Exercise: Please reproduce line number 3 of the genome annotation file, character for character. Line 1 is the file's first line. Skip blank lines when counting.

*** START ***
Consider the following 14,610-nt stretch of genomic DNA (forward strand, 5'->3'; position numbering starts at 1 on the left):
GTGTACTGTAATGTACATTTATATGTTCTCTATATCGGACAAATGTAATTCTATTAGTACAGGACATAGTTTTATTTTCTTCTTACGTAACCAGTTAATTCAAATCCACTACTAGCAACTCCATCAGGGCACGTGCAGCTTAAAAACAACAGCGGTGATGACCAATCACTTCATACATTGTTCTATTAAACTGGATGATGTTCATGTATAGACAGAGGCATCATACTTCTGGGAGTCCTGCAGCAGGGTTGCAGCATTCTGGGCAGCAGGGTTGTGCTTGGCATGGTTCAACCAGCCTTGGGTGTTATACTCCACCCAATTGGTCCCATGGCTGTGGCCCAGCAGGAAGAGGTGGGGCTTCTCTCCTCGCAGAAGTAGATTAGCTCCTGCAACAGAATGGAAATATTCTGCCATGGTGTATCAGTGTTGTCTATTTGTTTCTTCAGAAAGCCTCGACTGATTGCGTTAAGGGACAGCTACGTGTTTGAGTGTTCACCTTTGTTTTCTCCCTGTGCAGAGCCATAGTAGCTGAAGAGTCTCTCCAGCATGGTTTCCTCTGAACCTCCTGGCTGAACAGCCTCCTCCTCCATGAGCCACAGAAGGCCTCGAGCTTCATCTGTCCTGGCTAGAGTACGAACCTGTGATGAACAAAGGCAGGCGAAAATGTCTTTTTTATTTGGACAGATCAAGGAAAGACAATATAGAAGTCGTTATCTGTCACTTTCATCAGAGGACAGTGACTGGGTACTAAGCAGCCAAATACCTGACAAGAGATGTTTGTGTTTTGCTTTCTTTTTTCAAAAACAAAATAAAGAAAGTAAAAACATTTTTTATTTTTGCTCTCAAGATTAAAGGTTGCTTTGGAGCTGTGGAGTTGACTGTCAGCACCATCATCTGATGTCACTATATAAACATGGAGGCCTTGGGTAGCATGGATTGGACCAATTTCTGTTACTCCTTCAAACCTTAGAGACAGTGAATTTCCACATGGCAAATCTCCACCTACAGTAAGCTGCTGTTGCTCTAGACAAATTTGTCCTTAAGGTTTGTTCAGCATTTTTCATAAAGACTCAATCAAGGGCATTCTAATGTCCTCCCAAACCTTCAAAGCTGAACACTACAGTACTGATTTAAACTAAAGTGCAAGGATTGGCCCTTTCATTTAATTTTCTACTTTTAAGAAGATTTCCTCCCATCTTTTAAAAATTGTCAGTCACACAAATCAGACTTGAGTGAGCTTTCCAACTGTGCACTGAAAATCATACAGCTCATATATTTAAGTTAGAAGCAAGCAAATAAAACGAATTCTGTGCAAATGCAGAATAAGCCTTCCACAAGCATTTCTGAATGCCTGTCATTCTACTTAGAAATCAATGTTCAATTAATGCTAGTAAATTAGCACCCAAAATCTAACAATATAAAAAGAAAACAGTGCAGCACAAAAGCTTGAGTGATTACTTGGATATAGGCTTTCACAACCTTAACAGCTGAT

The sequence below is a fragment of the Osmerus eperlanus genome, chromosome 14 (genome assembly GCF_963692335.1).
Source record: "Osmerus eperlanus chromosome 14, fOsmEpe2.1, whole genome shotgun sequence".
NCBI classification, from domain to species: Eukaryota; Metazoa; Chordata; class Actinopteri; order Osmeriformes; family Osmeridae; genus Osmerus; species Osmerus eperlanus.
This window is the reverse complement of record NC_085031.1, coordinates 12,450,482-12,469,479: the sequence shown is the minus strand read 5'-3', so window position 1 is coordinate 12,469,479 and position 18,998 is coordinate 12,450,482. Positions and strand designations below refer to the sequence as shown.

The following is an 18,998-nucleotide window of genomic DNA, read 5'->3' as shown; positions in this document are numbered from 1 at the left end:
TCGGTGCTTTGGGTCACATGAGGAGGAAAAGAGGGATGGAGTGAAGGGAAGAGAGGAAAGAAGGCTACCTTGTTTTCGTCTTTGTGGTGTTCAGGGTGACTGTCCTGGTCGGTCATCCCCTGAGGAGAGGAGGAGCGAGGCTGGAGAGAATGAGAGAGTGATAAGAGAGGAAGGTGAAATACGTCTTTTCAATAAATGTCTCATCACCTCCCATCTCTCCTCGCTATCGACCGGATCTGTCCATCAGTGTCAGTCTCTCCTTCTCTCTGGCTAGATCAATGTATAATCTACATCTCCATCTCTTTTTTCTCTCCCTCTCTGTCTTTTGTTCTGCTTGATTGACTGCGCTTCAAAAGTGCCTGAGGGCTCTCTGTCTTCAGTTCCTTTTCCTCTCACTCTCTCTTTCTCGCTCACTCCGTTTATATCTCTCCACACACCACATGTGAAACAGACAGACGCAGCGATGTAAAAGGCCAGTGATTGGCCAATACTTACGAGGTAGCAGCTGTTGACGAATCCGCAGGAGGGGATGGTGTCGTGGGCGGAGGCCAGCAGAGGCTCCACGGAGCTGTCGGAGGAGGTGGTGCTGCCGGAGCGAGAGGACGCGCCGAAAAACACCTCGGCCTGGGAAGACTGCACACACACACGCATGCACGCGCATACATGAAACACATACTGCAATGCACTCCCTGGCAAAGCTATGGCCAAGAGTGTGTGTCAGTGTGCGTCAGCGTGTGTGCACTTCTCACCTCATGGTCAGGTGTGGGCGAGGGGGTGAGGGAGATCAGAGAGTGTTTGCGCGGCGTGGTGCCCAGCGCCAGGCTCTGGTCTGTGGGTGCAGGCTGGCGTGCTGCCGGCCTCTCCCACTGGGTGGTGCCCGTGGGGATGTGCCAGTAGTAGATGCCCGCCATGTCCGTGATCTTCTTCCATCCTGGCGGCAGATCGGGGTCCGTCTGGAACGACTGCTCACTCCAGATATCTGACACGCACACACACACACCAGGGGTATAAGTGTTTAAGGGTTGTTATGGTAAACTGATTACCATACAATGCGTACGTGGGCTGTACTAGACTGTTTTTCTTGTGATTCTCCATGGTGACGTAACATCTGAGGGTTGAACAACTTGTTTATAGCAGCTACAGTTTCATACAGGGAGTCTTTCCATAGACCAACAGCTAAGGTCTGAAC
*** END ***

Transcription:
The sequence below is a fragment of the Osmerus eperlanus genome, chromosome 14 (genome assembly GCF_963692335.1).